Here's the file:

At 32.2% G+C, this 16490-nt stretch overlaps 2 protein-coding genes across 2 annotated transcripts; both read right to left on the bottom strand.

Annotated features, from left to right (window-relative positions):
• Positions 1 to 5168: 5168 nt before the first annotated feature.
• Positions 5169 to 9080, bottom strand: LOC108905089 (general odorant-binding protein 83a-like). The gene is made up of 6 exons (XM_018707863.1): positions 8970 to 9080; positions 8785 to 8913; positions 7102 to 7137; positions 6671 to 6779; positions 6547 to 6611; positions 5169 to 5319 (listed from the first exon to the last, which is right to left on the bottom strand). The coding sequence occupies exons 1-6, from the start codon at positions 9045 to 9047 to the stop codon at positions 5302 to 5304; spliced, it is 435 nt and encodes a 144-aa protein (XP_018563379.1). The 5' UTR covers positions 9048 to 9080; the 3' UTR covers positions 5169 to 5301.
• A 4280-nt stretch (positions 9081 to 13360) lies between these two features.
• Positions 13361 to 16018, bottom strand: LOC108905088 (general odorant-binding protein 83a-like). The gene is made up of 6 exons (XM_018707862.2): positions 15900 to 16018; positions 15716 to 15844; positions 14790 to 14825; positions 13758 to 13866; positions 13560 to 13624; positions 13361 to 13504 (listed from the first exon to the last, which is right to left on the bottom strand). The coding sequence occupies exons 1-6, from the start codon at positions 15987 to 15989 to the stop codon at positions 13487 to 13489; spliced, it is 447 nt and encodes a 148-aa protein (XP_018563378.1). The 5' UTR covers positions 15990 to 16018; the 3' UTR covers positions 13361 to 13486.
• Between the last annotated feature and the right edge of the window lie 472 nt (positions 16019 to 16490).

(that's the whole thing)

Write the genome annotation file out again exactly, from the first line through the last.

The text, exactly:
At 32.2% G+C, this 16490-nt stretch overlaps 2 protein-coding genes across 2 annotated transcripts; both read right to left on the bottom strand.

Annotated features, from left to right (window-relative positions):
• Positions 1 to 5168: 5168 nt before the first annotated feature.
• Positions 5169 to 9080, bottom strand: LOC108905089 (general odorant-binding protein 83a-like). The gene is made up of 6 exons (XM_018707863.1): positions 8970 to 9080; positions 8785 to 8913; positions 7102 to 7137; positions 6671 to 6779; positions 6547 to 6611; positions 5169 to 5319 (listed from the first exon to the last, which is right to left on the bottom strand). The coding sequence occupies exons 1-6, from the start codon at positions 9045 to 9047 to the stop codon at positions 5302 to 5304; spliced, it is 435 nt and encodes a 144-aa protein (XP_018563379.1). The 5' UTR covers positions 9048 to 9080; the 3' UTR covers positions 5169 to 5301.
• A 4280-nt stretch (positions 9081 to 13360) lies between these two features.
• Positions 13361 to 16018, bottom strand: LOC108905088 (general odorant-binding protein 83a-like). The gene is made up of 6 exons (XM_018707862.2): positions 15900 to 16018; positions 15716 to 15844; positions 14790 to 14825; positions 13758 to 13866; positions 13560 to 13624; positions 13361 to 13504 (listed from the first exon to the last, which is right to left on the bottom strand). The coding sequence occupies exons 1-6, from the start codon at positions 15987 to 15989 to the stop codon at positions 13487 to 13489; spliced, it is 447 nt and encodes a 148-aa protein (XP_018563378.1). The 5' UTR covers positions 15990 to 16018; the 3' UTR covers positions 13361 to 13486.
• Between the last annotated feature and the right edge of the window lie 472 nt (positions 16019 to 16490).